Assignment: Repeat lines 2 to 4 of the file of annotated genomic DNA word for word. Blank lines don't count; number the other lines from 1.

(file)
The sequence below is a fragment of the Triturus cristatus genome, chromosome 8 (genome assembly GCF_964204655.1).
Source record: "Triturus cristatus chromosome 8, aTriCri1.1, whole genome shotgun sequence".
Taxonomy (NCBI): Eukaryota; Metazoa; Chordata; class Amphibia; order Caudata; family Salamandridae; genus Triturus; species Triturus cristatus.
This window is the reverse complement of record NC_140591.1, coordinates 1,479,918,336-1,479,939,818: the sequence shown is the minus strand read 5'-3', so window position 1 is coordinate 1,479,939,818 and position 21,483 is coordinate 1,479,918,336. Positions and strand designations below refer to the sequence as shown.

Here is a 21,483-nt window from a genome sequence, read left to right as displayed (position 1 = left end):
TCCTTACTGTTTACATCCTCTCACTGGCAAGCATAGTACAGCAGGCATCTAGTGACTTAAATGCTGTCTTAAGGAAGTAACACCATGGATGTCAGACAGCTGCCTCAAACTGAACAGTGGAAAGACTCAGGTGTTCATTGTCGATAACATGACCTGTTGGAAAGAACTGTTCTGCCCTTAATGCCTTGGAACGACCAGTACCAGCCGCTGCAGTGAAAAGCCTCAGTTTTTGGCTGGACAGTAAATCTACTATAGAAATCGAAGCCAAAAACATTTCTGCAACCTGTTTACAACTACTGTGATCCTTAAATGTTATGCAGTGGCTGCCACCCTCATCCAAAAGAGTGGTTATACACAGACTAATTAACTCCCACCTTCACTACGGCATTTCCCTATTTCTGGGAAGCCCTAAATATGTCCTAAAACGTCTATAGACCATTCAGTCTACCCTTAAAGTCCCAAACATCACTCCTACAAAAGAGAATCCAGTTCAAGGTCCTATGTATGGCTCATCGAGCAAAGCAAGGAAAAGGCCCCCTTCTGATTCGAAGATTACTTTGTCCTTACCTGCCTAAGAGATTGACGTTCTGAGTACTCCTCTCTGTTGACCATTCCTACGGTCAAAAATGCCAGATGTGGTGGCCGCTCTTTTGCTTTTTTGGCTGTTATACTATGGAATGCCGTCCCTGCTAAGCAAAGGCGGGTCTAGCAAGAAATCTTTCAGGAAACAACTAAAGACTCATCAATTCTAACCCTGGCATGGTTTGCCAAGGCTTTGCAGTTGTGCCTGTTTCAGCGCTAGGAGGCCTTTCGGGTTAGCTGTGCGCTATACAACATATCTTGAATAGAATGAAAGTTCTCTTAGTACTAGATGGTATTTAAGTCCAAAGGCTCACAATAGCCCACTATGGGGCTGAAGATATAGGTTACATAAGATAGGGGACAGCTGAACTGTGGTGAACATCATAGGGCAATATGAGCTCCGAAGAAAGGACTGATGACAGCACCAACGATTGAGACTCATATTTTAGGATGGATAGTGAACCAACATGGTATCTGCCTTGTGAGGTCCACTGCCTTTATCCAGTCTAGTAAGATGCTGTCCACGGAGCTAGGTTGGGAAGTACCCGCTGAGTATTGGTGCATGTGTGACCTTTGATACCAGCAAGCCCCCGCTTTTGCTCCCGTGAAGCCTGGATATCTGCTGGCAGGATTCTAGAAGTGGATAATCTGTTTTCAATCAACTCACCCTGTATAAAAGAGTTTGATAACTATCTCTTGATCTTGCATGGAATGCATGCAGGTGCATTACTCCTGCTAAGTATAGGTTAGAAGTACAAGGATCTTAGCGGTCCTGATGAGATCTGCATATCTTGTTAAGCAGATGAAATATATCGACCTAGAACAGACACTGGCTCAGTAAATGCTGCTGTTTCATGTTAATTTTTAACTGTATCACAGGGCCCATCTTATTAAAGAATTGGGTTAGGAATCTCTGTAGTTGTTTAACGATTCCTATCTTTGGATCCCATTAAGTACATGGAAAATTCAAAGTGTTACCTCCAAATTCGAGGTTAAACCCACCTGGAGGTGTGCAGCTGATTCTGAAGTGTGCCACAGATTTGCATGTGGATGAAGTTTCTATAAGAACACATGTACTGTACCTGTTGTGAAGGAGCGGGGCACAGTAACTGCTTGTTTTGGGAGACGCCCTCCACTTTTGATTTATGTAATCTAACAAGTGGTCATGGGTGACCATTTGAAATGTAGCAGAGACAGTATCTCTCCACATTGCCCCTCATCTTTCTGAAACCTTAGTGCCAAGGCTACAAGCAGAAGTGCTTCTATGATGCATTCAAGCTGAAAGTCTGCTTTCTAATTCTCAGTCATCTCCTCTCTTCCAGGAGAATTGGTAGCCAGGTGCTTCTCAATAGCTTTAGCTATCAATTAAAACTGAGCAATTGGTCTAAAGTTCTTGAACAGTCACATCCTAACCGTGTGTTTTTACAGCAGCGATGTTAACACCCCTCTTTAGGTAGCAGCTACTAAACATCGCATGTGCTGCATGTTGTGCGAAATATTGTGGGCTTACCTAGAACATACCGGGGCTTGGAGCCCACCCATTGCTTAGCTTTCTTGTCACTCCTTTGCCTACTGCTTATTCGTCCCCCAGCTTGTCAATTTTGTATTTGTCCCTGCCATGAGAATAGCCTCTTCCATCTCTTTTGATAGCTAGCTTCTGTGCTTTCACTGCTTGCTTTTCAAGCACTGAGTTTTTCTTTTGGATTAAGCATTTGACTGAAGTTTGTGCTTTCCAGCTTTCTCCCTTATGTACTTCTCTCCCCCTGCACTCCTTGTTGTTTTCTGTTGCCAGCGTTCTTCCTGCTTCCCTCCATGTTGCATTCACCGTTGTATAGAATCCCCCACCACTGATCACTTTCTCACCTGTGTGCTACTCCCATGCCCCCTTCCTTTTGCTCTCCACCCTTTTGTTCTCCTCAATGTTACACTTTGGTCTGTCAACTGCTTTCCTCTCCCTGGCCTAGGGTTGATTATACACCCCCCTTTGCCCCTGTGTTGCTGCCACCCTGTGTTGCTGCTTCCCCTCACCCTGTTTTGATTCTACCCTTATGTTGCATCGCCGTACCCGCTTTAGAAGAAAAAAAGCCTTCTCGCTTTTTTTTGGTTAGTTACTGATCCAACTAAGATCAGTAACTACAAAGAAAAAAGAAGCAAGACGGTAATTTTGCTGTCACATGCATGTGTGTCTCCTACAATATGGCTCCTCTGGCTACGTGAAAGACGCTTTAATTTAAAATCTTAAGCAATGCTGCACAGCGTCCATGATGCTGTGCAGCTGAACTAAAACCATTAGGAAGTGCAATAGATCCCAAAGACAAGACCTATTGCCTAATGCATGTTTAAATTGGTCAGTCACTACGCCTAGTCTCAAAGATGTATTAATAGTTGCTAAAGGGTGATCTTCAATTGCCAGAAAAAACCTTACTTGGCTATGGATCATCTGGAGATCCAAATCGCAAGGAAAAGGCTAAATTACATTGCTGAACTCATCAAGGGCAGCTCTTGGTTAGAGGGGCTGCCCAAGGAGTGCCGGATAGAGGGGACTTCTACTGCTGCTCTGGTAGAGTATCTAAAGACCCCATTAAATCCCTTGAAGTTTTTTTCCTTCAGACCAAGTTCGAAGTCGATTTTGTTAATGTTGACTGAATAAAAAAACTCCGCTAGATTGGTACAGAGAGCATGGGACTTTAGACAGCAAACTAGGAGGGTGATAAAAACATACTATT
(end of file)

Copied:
Source record: "Triturus cristatus chromosome 8, aTriCri1.1, whole genome shotgun sequence".
Taxonomy (NCBI): Eukaryota; Metazoa; Chordata; class Amphibia; order Caudata; family Salamandridae; genus Triturus; species Triturus cristatus.
This window is the reverse complement of record NC_140591.1, coordinates 1,479,918,336-1,479,939,818: the sequence shown is the minus strand read 5'-3', so window position 1 is coordinate 1,479,939,818 and position 21,483 is coordinate 1,479,918,336. Positions and strand designations below refer to the sequence as shown.